UK electricity market failures flash red at the wrong time


A gas cooker is seen in Boroughbridge, northern England, on November 13, 2012.

LONDON, Sept. 20 (Reuters Breakingviews) – The global gas price spike is giving Britain a particularly painful shock. The UK government could have to spend hundreds of millions of pounds to help save customers from failing electricity providers. The drama is partly self-inflicted and occurs at the worst possible time.

Higher carbon prices, weaker Russian exports and soaring Asian demand for liquefied natural gas (LNG) explain why European and UK gas prices have tripled this year. But the ensuing rise in electricity prices, which is inspired by gas, is particularly acute in Britain. While France and Germany have nuclear power and coal, the UK has prioritized a sprint towards renewables, while relying on gas to fill the gap.

This vulnerability to high electricity prices coexists with a liberalized internal market that encourages new suppliers to challenge established suppliers. Until recently, retailers were able to buy gas and electricity customers at super low prices, with minimal hedging of their wholesale price exposure. They also had limited capital reserves.

The drawbacks of this fragile structure have now been brutally exposed. Of the 55 energy providers currently operating in the UK, all but 10 could go bankrupt, according to a person familiar with the situation. Their situation is particularly difficult as the UK government currently caps the costs for an average household at £ 1,277 per year. That’s about 300 pounds less than the current market rate. If 5 million customers are affected, this represents a liability of around 1.5 billion pounds.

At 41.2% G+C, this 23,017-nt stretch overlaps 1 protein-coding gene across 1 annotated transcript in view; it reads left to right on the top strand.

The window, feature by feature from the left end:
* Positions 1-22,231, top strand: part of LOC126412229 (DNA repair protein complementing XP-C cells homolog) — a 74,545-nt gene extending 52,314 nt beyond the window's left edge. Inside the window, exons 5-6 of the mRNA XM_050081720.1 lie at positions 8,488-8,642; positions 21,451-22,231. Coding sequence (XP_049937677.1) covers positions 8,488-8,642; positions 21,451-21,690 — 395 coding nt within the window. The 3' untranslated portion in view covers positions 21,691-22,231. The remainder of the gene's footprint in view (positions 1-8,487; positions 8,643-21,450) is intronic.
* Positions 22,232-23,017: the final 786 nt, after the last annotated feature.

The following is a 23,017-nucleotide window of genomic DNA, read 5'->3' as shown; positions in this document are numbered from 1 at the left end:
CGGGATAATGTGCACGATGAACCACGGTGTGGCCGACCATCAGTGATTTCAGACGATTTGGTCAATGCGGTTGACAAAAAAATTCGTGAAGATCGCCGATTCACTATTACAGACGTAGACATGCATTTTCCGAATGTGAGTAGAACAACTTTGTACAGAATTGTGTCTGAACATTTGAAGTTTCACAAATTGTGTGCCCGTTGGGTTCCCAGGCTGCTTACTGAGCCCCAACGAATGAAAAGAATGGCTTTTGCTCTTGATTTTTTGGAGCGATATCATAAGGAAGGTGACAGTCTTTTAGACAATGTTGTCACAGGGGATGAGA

Shareholders and creditors of affected companies will lose their shirts, as they should. The trickier question is what happens to their customers. The biggest incumbents like Iberdrola (IBE.MC) and Centrica (CNA.L) will not want to accept onerous contracts without some form of government support. An alternative would be for the State to bear the costs of liquidating defaulting suppliers in a “bad bank” structure.

Since gasoline prices are likely to remain high for the winter at least, this leaves taxpayers at the mercy of losses until next year. The drama also weakens Boris Johnson’s position in upcoming climate change talks. As the prime minister prepares to implore world leaders at the COP26 conference in November to decarbonise their energy sectors faster, his own backyard serves less as a model than as a warning.

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– The UK’s largest energy providers have called for a multibillion pound backing plan from the government to help tackle the crisis sparked by high gas prices, the Financial Times reported on September 20.

– One suggestion concerns the formation of a “bad bank” which would accept unprofitable customers from failing suppliers. Another option would be the government taking out debt for the larger suppliers, should they incur losses by taking over customers.

– Out of 55 companies in the sector, industry players believe that there will only be six to ten left by the end of the year.

– The cost of wholesale purchasing enough gas and electricity on the spot market to supply an average household is estimated to be around £ 1,600 per year, while the price cap on energy bills set by the industry regulator Ofgem is currently 1,277 pounds, having been increased by 139 pounds. books last month.

Editing by Peter Thal Larsen and Karen Kwok. Graphic by Vincent Flasuer.

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